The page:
The annual income limit for parental allowance

Background, Facts and News

In order to be eligible for parental allowance, the applicant must meet various requirements. In this article, we pay attention to the last foundational requirement, the annual income limit within the meaning of Section 1 (8) BEEG.

the annual income limit for parental allowance

Here the most important infos on the subject:

  • Applicants with “high income” in the calendar year before the birth are by law excluded from parental allowance.
  • The limit is currently €250,000 for single parents and €300,000 for couples.
  • Income from the EU, EEA is included, unlike income from third countries.
  • The income tax assessment (Einkommensteuerbescheid) serves as proof; if this is not (yet) available, the parental allowance may be determined provisionally in accordance with § 8 para. 2 sentence 2 BEEG.
  • There are considerations to reduce the limit to 150.000€.

Background Infos on the Limit

The annual income limit for parental allowance is a rigid limit for the social benefit “parental allowance”, which excludes eligible persons from the Allowance. Parents of children born since 01.09.2021 must not have a “taxable income” according to the income tax assessment of more than 300,000€ (couples, for single parents the limit is 250,000€) in the calendar year before the birth.


The “taxable income” is not to be confused with the gross salary, the total amount of income or other income figures. It is a fixed and clear figure in the income tax calculation. If you are unsure what your taxable income is or will be, it is best to consult a tax advisor.


The taxable income of the year before the birth counts, not the income of the assessment period under parental benefit law as defined in § 2b BEEG.


The child is born on November 13, 2023, and the mother is employed. The assessment period covers the months of October 2022 to September 2023. The taxable income from January to December 2022 is used to check the income limit.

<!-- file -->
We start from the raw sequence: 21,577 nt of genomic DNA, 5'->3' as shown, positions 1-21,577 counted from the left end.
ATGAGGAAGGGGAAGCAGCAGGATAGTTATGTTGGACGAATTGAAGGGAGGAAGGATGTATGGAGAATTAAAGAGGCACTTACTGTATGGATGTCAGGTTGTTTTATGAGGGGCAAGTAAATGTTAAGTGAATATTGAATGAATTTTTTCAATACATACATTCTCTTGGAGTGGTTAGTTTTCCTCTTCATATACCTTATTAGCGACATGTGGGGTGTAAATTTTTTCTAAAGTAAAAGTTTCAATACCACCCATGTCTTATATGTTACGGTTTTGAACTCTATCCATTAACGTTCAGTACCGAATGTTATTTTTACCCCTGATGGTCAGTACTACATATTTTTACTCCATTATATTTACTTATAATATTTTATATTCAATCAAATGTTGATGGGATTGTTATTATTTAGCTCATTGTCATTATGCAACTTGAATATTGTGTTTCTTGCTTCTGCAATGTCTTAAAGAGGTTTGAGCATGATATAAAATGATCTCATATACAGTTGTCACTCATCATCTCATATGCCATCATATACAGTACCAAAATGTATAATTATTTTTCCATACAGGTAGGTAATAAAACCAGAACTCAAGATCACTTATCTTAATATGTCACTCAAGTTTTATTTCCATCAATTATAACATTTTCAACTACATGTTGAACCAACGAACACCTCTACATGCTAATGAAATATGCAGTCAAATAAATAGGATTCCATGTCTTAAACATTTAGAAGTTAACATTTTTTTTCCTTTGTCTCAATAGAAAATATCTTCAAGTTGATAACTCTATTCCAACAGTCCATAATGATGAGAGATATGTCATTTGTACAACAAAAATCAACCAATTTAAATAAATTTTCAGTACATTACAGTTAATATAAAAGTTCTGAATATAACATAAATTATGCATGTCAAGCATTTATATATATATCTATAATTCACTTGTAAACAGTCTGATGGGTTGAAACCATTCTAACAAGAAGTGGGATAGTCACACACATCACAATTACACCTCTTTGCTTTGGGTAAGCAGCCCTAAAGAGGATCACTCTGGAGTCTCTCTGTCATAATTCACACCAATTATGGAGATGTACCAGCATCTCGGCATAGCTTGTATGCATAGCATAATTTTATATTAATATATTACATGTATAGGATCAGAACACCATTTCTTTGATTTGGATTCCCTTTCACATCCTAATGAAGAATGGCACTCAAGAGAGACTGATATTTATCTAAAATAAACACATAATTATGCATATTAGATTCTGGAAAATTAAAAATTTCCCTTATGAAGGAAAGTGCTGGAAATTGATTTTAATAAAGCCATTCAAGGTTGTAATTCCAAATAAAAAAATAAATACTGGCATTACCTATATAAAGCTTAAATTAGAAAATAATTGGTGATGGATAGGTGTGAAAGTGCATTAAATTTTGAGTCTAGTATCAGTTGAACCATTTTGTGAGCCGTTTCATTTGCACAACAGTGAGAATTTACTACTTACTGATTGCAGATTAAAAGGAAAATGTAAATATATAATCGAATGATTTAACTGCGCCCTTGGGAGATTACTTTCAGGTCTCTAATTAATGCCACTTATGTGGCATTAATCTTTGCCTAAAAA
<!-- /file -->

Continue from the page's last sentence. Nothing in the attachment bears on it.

Capital gains that were subject to the final withholding tax within the meaning of Section 32d EStG and are therefore no longer listed in the tax assessment do not count towards the taxable income and are accordingly excluded from the income limit; Guidelines 1.8 to Section 1 (8) BEEG; (however, this is not the case with SG München, judgment dated February 9, 2018 – S 46 EG 87/17).


Reduction of the income limit to 150.000€


Are you impacted? What can you do?


  • Check (together with your tax advisor, if necessary) whether you actually exceed the limit; the calculation of “taxable income” is complex.
  • Write to your constituency MP, the members of the Federal Family Committee and the Family Minister herself.
  • Check to see if you want to co-sign petitions.
  • Consider appealing/suing if you receive a denial notice. It is quite likely that the proceedings will be put on hold because those affected may take the matter all the way to the Federal Constitutional Court.


Bundestag discusses the budget of the Federal Ministry for Family Affairs

05. September 2023

The Budget Act 2024 will be introduced in the Bundestag and from 12:45 p.m. to 2:30 p.m. there will be a debate on Section 17 of the Ministry for Family Affairs, Senior Citizens, Women and Youth.

Federal Cabinet approves the draft of the law

16. August 2023

On August 16, 2023, the cabinet approved Finance Minister Christian Lindner’s (FDP) draft budget financing bill. According to the bill, the income limit for entitlement to parental allowance is to be halved to 150,000 euros per year. According to the bill, the new limit would apply to people with joint parental allowance entitlement as well as to single parents.

Reduction would only affect parents whose children are born after 2023

09. July 2023

The Federal Ministry of Family Affairs confirms to the media that parents whose children will still be born in 2023 are not affected by the change in the law, meaning that the “old” income limit of €250,000 (single parents) or €300,000 (couples) still applies to them.


The constitutional lawyer Professor Gregor Kirchhof of the University of Augsburg considers meanwhile changes at the schedule for necessary.


“From a legal point of view, a significantly longer transition period is required in any case”,


said the expert in mid-July to Bayerischer Rundfunk.